On Sunday, leaders from the Group of Seven (G-7) arrived in Germany, where they will meet to discuss global issues for two days. The G-7 comprises Canada, France, Germany, Italy, Japan, the United Kingdom, and the United States, in addition to the European Union. For Japanese Prime Minister Shinzo Abe, the G-7 presents an important forum for conveying Japan’s concerns about regional security in the Asia-Pacific to a like-minded group of Western industrialized nations. As the Japan Times notes, at the top of Abe’s agenda for the G-7 will be China’s ongoing island-building and so-called land reclamation activities in the South China Sea. As Abe told reporters in Japan before his departure, he will emphasize Japan’s role as the sole “G-7 member from Asia” and push for “substantial discussions on Asian affairs.”
Over the past 18 months, China has completed considerable reclamation work on various disputed reefs and rocks in the South China Sea, in both the Spratly and Paracel Islands. China and Japan additionally dispute the sovereignty of the Senkaku/Diaoyu Islands in the East China Sea, where China, in late 2013, declared an air defense identification zone (ADIZ). At the G-7, Abe is expected to draw an analogy that Western states are likely to appreciate; he will liken China’s activities in the South China Sea to Russia’s annexation of Crimea in early 2014. The message will be clear: if the world doesn’t react, China could spark a longer-term geopolitical crisis in Asia. He will further urge China to behave in accordance with international law: the Philippines, a U.S. ally and Japanese partner, has pending case against China’s activities in the South China Sea at the Permanent Court of Arbitration that will move on to oral arguments next month. China has said it does not accept international arbitration over the South China Sea. Japan, while not a claimant in the South China Sea, has been watching events there with great interest in recent months.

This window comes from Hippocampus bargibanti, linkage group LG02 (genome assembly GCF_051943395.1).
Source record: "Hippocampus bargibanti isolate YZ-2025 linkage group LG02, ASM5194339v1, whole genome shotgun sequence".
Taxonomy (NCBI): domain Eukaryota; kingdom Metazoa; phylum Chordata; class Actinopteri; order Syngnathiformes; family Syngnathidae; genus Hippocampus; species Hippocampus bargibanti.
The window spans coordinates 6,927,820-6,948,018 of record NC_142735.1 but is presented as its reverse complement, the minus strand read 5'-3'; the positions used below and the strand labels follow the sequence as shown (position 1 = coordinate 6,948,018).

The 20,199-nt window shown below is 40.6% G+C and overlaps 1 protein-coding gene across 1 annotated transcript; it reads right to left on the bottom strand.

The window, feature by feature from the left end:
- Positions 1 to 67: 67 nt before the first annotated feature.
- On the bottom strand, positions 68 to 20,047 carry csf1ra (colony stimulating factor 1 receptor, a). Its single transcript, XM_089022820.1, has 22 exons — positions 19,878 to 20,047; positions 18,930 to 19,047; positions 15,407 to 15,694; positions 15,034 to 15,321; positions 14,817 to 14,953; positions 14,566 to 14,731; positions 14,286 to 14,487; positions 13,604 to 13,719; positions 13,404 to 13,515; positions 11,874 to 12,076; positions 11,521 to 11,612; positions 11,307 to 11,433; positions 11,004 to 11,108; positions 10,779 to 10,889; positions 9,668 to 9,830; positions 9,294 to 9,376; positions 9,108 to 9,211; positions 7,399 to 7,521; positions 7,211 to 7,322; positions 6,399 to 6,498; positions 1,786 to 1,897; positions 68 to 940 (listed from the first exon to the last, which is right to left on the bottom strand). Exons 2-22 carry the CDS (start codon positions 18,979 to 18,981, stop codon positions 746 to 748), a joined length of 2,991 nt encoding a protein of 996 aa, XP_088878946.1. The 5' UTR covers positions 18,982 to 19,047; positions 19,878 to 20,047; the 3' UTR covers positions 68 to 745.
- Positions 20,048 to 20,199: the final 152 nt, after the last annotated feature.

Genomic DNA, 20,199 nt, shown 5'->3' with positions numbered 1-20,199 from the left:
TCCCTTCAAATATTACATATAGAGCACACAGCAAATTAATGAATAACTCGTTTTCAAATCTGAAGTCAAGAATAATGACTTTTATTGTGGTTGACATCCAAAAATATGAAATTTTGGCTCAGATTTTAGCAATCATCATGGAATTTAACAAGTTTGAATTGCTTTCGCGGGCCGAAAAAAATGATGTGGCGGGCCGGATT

In addition to the contentious and timely issue of instability in the South China Sea, Abe will spearhead the G-7’s discussion of other Asian security issues, including North Korea’s nuclear program, regional counter-terrorism, and maritime security. Among other issues, Abe will brief leaders on Japan’s recent decision to lower its greenhouse gas emissions ahead of the December 2015 21st Conference of the Parties (COP21) under the United Nations Framework Convention on Climate Change in Paris.
To be sure, there are some obvious divides within the G-7, particularly regarding participation in and enthusiasm about the China-led Asian Infrastructure Investment Bank (AIIB). The United Kingdom, France, Italy, and Germany signed up as founding members while Canada, Japan, and the United States remained outside the institution. The United States had very publicly expressed its annoyance with its allies—particularly the United Kingdom—signing up for the AIIB. Japan has said that it is considering joining the institution. The G-7 will likely discuss the AIIB, entertaining the United States’ concerns about the organization’s bureaucratic processes, governance, and transparency. Abe will further brief leaders on Japan’s recently unveiled $110 billion infrastructure initiative for Asia—a competitor of sorts to China’s AIIB.
The G-7 has been touted as a group of “like-minded countries that pursue common goals and values.” Abe looks poised to get this group of primarily Western states to come together for a serious discussion of Asian issues. Already, on the sidelines of the G-7, he and French President François Hollande affirmed their concern about China’s activities in the South China Sea. Abe has long stated an interest in having Japan become a more active voice on regional security in Asia. Furthermore, he has shown zeal in pursuing a preservation of the status quo through what he’s called “proactive pacifism.” As he meets G-7 leaders in Bavaria, Abe will be more than a representative for Japanese interests; he’ll be an envoy on behalf of Asia’s status quo regional architecture.